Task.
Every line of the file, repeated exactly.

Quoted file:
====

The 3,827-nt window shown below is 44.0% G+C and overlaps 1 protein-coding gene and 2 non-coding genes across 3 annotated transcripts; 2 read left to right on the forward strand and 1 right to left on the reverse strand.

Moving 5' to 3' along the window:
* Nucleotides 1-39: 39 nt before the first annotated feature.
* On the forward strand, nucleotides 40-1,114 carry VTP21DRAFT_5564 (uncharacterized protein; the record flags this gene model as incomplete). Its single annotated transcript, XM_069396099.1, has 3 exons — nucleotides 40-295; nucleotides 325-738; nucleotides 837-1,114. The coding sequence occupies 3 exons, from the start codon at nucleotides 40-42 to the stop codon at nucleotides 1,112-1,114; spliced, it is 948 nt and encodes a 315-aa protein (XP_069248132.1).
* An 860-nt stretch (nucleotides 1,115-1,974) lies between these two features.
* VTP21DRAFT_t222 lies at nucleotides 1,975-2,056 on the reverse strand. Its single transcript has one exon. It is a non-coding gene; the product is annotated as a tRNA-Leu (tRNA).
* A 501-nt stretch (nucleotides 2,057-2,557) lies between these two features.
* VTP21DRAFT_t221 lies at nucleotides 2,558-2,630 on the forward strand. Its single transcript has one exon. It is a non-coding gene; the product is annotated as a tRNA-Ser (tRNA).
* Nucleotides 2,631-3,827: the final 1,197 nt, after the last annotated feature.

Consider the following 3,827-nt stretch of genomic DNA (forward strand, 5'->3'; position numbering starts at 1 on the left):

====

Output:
The 3,827-nt window shown below is 44.0% G+C and overlaps 1 protein-coding gene and 2 non-coding genes across 3 annotated transcripts; 2 read left to right on the forward strand and 1 right to left on the reverse strand.

Moving 5' to 3' along the window:
* Nucleotides 1-39: 39 nt before the first annotated feature.
* On the forward strand, nucleotides 40-1,114 carry VTP21DRAFT_5564 (uncharacterized protein; the record flags this gene model as incomplete). Its single annotated transcript, XM_069396099.1, has 3 exons — nucleotides 40-295; nucleotides 325-738; nucleotides 837-1,114. The coding sequence occupies 3 exons, from the start codon at nucleotides 40-42 to the stop codon at nucleotides 1,112-1,114; spliced, it is 948 nt and encodes a 315-aa protein (XP_069248132.1).
* An 860-nt stretch (nucleotides 1,115-1,974) lies between these two features.
* VTP21DRAFT_t222 lies at nucleotides 1,975-2,056 on the reverse strand. Its single transcript has one exon. It is a non-coding gene; the product is annotated as a tRNA-Leu (tRNA).
* A 501-nt stretch (nucleotides 2,057-2,557) lies between these two features.
* VTP21DRAFT_t221 lies at nucleotides 2,558-2,630 on the forward strand. Its single transcript has one exon. It is a non-coding gene; the product is annotated as a tRNA-Ser (tRNA).
* Nucleotides 2,631-3,827: the final 1,197 nt, after the last annotated feature.

Consider the following 3,827-nt stretch of genomic DNA (forward strand, 5'->3'; position numbering starts at 1 on the left):